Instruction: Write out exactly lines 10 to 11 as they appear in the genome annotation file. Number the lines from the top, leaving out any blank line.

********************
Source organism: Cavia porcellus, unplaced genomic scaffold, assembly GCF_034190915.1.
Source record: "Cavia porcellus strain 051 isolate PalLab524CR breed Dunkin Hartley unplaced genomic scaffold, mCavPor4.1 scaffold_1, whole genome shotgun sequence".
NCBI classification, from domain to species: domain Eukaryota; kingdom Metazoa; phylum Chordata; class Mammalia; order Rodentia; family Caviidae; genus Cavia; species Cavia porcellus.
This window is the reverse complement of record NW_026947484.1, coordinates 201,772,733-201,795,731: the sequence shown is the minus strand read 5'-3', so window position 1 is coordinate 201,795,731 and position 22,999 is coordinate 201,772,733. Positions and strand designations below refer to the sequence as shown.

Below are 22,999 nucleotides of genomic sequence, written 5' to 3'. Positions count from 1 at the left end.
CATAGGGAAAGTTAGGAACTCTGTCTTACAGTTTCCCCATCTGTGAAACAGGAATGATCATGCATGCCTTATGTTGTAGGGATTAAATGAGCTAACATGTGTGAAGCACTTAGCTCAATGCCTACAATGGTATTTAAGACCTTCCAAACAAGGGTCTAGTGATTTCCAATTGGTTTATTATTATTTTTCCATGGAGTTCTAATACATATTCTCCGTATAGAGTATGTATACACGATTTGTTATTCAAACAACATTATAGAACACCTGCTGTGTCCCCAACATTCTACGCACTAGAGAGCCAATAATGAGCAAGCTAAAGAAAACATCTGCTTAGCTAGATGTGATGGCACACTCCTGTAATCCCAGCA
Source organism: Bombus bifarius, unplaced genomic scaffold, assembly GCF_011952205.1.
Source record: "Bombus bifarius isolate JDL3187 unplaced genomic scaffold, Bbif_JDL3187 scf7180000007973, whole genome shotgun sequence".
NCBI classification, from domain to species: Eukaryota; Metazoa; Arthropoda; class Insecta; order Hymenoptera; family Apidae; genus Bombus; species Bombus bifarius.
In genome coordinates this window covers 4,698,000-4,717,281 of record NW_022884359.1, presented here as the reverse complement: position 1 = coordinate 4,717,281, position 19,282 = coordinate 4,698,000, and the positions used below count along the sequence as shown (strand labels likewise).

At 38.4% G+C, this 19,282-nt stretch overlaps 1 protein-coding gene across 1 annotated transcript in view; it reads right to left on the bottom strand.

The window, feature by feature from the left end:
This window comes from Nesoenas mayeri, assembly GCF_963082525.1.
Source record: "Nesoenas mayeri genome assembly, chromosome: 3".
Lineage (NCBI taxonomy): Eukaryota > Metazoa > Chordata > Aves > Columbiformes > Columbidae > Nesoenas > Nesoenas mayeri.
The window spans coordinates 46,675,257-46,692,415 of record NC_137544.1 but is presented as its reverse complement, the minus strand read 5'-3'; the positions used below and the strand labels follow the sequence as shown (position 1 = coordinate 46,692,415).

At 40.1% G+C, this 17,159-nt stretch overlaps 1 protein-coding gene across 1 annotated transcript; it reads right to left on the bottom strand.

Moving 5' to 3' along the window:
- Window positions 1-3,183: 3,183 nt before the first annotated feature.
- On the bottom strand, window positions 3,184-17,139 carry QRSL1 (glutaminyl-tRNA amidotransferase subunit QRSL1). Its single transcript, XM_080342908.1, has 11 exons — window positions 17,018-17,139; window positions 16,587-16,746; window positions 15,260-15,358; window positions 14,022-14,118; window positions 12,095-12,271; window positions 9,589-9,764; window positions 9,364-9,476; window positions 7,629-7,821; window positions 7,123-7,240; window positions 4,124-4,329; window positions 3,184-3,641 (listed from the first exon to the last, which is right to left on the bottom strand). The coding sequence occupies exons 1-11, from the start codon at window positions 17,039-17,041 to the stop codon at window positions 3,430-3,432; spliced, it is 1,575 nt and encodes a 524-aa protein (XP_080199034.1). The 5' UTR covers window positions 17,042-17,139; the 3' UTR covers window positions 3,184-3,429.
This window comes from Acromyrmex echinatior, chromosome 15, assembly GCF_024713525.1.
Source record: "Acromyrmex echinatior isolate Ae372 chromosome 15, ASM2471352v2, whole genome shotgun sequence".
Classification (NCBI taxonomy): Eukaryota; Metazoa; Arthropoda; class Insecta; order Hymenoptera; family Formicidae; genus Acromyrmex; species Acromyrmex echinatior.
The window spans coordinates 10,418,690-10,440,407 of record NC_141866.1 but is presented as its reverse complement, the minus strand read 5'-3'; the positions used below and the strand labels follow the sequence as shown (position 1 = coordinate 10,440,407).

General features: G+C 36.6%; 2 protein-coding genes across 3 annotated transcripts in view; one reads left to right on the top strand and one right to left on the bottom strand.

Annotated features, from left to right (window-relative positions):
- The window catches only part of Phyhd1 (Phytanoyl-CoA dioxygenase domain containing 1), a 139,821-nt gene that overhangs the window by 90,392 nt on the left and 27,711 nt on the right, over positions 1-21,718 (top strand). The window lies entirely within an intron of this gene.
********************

In genome coordinates this window covers 4,698,000-4,717,281 of record NW_022884359.1, presented here as the reverse complement: position 1 = coordinate 4,717,281, position 19,282 = coordinate 4,698,000, and the positions used below count along the sequence as shown (strand labels likewise).

At 38.4% G+C, this 19,282-nt stretch overlaps 1 protein-coding gene across 1 annotated transcript in view; it reads right to left on the bottom strand.